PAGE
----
‘Why is “Lolita” considered a literary classic?’

I wouldn’t consider Vladimir Nabokov’s Lolita a classic or say there’s more value to it than in a Michael Bay film.

It’s an impressive technical achievement, and it’s formally beautiful; if that justifies its existence, I don’t see how that’s enough to justify its study.

I once read an essay arguing that if there were a story about someone obsessed with chopping off dicks, it wouldn’t matter how gorgeous the prose was: no one would assign it. Instead, this is about lusting after and raping a young girl, so we can call it literature. If hedged, ‘provocative literature’.

There’s a lot of literature that’s beautifully written. This one in particular is studied because it allows people to lust after a teenage girl under the pretense of art, from within the gaze a sexual predator they’re allowed to empathize with without feeling guilty of it themselves.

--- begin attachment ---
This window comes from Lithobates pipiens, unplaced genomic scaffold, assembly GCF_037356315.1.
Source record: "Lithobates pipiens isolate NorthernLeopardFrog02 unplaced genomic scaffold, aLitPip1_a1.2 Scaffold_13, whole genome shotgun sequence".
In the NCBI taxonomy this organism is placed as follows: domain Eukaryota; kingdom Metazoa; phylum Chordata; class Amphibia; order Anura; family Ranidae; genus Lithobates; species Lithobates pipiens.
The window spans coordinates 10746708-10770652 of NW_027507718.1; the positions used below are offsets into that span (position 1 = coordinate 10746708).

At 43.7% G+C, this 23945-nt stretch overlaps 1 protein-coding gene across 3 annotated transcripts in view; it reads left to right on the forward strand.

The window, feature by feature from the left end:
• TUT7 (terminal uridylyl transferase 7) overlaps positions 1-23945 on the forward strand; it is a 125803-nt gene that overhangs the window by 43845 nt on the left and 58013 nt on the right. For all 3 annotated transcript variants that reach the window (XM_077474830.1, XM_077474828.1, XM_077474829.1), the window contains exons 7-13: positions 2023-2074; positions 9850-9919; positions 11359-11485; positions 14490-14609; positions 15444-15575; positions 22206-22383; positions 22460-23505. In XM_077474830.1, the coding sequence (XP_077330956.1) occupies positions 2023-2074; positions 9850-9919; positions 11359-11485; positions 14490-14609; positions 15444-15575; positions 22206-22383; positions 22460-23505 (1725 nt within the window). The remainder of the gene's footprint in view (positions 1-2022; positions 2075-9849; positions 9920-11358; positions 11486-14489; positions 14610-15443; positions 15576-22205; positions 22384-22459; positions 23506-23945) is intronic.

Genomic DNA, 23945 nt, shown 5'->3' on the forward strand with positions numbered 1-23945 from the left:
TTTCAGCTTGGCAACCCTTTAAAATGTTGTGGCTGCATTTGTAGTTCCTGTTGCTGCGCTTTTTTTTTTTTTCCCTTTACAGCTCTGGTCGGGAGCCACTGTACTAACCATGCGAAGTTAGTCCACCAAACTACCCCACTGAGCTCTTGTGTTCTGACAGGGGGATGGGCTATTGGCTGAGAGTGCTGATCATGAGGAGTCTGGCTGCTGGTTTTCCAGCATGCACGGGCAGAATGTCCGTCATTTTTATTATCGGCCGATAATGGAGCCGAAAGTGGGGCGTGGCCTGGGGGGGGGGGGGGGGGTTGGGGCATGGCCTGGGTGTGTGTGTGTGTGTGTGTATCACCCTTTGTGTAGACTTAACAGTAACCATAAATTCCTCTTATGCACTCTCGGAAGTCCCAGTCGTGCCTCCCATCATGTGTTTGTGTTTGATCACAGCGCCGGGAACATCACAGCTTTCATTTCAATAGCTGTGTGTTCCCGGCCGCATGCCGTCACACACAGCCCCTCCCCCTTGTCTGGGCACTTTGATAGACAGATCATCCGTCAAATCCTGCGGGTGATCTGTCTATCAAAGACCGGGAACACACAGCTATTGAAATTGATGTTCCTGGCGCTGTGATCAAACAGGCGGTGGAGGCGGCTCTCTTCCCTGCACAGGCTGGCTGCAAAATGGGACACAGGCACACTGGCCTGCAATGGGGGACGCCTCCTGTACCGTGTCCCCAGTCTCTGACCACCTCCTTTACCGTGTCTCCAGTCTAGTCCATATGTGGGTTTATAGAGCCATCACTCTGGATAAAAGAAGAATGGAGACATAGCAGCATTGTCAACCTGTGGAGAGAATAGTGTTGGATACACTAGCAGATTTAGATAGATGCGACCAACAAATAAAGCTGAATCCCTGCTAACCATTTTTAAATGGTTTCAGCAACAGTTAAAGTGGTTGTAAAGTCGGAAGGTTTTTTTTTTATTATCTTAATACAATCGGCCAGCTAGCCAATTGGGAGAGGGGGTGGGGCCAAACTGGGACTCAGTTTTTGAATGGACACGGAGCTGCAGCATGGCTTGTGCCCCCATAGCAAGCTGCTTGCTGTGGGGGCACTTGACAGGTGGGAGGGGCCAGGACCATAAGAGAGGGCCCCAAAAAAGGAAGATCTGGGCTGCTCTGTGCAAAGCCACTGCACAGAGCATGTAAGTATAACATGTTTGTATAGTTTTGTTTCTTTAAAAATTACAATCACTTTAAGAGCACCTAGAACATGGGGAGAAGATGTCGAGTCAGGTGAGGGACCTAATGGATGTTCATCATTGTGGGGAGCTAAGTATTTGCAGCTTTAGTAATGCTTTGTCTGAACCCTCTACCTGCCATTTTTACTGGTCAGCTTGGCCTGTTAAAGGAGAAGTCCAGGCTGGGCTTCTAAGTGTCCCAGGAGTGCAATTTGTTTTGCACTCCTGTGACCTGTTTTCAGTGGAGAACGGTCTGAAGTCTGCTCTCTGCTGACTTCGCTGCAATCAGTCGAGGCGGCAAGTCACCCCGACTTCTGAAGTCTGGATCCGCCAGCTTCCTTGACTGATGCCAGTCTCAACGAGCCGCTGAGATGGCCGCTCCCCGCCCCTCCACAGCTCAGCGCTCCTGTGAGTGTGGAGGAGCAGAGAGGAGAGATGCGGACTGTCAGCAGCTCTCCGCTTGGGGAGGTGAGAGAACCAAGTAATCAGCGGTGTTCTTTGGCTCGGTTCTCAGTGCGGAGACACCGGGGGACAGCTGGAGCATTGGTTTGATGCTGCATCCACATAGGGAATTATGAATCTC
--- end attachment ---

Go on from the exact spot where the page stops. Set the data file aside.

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Good writing is the stuff that inspires instant jealousy

The other day, I was reading a book and had to, every few pages, set down the book and mutter a curse.

“No one should be able to write this well this easy,” goes the abridged version.

The most horrible thing about being a writer, or trying to be, is that in order to have any chance at being a good one, you’ve got to read lots of good books and other really well-written stuff. And to do so is a continual process of being smashed in the nose with the realization you’ll never produce anything half as good or enduring as what you’re flitting your eyes across at the moment.

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